Quitting your job smoothly is an art. You don’t need a smoking gun reason for resigning your job, it could be a combination of worries weighing on your minds for too long: the disconnection with personal or professional life; the stagnated and uninspiring working atmosphere; not being appreciated or underutilized. Compounded together, these reasons serve as a huge eureka moment.
You realize you need more stimulation outside this environment, and it’s time to embark on another journey to accommodate the career planning you have for yourself. Therefore, there comes a time in life that you’ll encounter the question of “how do I leave my job gracefully?” This article focuses mainly on the US job market considering the relevant perks you should receive before resignation.
In this ultimate resignation guide, we’ll delve into three parts:
Hope these nuggets of wisdom can either help you with your future planning or assist you to skedaddle out of your job.
Quitting can be nerve-wracking, if not handled appropriately. It’s too big a decision to make mistakes without realizing it. Therefore, a resignation checklist or a gut checklist is a must before you hand over the resignation letter.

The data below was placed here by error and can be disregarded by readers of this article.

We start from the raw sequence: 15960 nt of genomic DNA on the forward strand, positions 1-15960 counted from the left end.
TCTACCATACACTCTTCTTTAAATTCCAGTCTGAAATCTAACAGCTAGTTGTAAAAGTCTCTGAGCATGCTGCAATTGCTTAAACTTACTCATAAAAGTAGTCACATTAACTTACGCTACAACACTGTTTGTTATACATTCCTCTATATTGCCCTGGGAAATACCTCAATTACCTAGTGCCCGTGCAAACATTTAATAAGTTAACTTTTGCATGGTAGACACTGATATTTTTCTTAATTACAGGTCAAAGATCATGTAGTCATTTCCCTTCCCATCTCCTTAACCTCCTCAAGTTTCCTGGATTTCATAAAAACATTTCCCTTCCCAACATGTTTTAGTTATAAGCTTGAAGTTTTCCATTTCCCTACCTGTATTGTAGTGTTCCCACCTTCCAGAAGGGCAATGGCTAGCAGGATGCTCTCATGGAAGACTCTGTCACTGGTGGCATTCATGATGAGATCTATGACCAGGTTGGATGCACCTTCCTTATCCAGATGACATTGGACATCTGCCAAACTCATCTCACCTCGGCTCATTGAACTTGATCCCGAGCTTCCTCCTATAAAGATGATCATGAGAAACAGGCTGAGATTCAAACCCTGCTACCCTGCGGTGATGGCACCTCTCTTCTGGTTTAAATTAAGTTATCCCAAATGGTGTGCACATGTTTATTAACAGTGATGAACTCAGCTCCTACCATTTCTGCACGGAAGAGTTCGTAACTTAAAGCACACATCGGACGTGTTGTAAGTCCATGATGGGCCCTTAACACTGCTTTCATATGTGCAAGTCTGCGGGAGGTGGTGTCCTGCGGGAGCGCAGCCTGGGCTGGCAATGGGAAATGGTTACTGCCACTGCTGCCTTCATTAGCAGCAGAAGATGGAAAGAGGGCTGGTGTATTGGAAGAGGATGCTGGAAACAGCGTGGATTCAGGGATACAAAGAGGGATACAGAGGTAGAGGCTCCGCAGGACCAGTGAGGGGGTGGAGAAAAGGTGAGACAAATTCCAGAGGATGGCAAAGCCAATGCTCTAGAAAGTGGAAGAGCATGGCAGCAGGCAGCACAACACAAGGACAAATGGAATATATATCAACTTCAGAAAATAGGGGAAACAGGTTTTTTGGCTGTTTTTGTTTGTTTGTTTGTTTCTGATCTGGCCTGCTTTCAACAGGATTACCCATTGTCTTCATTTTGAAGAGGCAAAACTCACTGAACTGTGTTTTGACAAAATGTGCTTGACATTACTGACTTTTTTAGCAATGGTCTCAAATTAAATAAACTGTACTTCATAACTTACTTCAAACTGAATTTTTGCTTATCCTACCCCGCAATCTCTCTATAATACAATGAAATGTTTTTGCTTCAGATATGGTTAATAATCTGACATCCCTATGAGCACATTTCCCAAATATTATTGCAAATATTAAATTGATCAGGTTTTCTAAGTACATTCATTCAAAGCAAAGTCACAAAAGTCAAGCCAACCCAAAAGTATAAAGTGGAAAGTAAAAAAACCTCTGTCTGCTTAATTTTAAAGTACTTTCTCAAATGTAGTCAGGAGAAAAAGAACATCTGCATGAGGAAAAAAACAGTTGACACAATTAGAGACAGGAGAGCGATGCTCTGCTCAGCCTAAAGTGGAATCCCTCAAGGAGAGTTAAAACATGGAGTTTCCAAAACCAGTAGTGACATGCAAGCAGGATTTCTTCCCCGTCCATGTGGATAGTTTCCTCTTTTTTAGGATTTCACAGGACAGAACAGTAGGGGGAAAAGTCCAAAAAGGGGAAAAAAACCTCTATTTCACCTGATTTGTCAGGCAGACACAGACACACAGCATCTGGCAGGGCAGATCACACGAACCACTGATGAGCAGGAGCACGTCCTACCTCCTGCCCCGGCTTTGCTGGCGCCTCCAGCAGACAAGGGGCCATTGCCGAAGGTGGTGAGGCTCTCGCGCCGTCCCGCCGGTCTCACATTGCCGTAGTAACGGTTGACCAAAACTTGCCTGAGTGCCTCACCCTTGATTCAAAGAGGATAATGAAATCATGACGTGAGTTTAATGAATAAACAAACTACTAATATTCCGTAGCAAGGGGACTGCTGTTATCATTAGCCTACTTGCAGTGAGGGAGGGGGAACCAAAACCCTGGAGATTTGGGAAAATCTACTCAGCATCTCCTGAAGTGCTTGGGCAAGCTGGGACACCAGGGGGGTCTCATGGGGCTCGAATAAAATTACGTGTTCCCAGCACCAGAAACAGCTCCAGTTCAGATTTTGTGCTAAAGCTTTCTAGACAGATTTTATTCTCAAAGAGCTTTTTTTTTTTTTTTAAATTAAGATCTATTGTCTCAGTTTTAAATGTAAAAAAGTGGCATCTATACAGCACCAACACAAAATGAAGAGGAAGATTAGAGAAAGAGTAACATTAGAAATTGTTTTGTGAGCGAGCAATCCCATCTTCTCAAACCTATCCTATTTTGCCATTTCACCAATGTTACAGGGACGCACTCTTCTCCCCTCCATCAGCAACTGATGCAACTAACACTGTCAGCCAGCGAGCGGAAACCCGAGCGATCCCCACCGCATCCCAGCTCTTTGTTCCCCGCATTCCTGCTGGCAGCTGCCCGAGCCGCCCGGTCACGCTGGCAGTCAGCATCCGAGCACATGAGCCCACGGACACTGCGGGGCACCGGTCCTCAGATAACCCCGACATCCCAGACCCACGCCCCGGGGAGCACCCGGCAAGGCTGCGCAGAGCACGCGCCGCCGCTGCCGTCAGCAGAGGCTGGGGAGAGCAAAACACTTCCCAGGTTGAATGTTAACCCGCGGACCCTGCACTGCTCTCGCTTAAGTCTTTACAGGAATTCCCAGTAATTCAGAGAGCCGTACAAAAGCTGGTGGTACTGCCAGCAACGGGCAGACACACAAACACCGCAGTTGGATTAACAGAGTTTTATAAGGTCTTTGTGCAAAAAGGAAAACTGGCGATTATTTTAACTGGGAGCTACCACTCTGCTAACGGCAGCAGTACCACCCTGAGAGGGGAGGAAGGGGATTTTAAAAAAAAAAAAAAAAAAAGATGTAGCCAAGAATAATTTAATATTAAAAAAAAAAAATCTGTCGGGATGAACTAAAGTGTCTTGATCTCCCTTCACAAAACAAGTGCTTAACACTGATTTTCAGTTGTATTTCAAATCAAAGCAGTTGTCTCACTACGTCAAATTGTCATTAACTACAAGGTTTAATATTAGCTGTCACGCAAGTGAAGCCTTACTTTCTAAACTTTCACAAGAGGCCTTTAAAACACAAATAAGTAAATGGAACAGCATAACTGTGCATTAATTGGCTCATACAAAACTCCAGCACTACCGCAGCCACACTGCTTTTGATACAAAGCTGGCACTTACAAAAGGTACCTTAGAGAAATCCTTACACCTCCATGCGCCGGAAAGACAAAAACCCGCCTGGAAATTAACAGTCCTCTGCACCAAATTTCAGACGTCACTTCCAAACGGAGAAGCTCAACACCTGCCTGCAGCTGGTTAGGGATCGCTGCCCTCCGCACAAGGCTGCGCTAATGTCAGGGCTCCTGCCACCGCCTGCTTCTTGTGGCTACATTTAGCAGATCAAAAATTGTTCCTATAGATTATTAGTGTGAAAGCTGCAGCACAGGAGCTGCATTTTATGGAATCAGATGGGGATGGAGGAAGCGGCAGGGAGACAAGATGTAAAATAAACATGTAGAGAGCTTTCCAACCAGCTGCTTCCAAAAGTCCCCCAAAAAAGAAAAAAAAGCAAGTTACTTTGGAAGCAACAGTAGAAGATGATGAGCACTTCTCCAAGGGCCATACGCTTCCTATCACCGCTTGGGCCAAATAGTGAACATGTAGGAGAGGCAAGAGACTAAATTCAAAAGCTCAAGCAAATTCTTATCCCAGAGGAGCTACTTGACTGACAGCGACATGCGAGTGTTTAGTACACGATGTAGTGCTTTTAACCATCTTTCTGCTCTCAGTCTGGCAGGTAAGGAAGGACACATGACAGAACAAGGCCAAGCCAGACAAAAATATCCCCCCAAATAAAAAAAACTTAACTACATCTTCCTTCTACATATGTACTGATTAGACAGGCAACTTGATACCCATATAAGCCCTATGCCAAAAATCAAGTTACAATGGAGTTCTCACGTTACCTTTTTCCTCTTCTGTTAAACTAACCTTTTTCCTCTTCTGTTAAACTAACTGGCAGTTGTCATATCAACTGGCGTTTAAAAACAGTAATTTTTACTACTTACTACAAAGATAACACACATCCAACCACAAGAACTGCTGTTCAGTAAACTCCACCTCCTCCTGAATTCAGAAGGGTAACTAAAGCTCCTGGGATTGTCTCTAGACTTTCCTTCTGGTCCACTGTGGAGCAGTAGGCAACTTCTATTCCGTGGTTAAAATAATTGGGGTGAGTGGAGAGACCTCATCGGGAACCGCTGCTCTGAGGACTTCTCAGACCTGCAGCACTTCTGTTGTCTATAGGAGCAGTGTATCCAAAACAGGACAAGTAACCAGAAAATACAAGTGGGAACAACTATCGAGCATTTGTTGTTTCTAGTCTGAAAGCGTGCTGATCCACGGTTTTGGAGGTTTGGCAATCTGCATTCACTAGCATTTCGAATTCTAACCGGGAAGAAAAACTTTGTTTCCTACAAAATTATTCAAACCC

Don’t be overwhelmed with these questions. Let’s chew over one by one.
You want to be able to sustain yourself for at least three to six months, this is for folks who want to lay back a bit without rushing to another job directly. An ideal gap between jobs is around 3 months, or else your next employer might be suspicious of the long gap.
You should look objectively in terms of your skillset. Is it sufficient to advance to another job? For rookies, abilities have yet to be accumulated, and you might want to stay for a while to learn skills that can advance you to another job; but for veterans, it’s hard to tell the difference between whether you've reached professionalism or the learning curve simply is stagnant. If your current skill set can’t meet the JD of another specialized job, it might be better to remain the status quo.
After going through the aforementioned questions and put things into perspective, you realize that there are other options other than quitting your job. It could be you want to extend your tenure in a company and accumulate more experiences. Or, you figure a couple of good nights’ sleep can restore your energy. No matter what, here are pieces of advice for you to change the situation you’re in now.